What Is Insurance Fraud?

Insurance Fraud is a costly business for those who provide policies and cover.

Here in the United Kingdom, it is currently believed to cost insurers way in excess of one billion pounds a year.


Insurance fraud can cover many angles, from organised criminal activity to the average householder who artificially inflates their claims.

Such individuals may often see exaggerating their claims as being completely acceptable.

They may believe that, because they have been the victim of a crime or misfortune event, that they are entitled to a little compensation for the hassle.

Many householders are also known to bump up their claim values in order to recover their premiums, thinking that they have a right to do so.

Within the UK legal framework it is actually a very difficult task for any insurance company to dispute claims which they believe may be fraudulent.

Loss adjusters may investigate areas where they believe the claimant is exaggerating or mistaken, however, proving fraud (which is a difficult task in itself) still doesn’t automatically void either their claim or their policy.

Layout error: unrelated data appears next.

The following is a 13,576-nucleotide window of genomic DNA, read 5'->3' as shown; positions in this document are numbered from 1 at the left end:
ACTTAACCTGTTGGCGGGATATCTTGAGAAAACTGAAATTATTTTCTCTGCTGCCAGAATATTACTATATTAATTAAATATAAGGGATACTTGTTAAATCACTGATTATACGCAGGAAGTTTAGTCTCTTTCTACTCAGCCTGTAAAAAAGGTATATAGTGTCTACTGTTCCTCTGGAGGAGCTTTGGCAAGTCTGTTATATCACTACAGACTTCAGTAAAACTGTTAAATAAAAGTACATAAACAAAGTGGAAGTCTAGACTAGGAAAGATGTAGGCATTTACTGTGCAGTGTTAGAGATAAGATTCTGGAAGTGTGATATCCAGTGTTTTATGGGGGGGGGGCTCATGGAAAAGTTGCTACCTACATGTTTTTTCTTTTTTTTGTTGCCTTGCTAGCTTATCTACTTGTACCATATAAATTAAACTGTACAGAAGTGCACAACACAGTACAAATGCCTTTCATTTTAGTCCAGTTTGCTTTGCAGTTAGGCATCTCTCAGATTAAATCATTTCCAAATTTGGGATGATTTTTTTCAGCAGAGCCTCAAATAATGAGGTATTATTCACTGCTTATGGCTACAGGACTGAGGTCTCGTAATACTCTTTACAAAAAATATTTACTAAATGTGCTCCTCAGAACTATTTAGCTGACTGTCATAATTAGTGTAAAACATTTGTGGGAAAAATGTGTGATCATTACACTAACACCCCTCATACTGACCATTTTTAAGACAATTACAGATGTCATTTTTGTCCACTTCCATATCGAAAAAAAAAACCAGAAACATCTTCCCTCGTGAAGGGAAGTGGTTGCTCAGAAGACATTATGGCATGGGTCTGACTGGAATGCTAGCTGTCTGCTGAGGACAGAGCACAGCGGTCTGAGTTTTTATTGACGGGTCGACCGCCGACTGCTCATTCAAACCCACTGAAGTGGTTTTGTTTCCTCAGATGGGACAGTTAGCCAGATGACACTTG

There are also problems with more serious criminal fraud – as soon as one scam is detected and understood, another one materialises to replace it.

Often criminals are so well organised that it often takes direct police involvement and surveillance to identify who they are and what they are up to.

One example is car insurance related fraud.


One such example is where a gang would buy two vehicles.

One of them would be almost completely worthless whilst the other would be a high value, luxury car that they acquired very cheaply due to it being accident damaged and not repaired.

The two cars would then have a ‘collision’ with the already damaged luxury car getting hit where the pre-existing damage already was.

The criminals would then submit a fraudulent claim for this ‘accident’.

These “accidents” would, of course, take place in areas with plenty of “witnesses” (these people, naturally, would be in cahoots with the whole ruse).

How does an insurance company counter such a well thought out fraud?

That’s certainly not a simple matter.

Unless documentation or witnesses can be found to verify the car’s condition prior to the collision, then there isn’t much option but for the insurance company to pay out to the fraudsters.

About Lee Munson

Lee's non-technical background allows him to write about internet security in a clear way that is understandable to both IT professionals and people just like you who need simple answers to your security questions.


  1. […] Gardiner goes on to write about how a plan was concocted in order to collect insurance money on the heavily damaged […]

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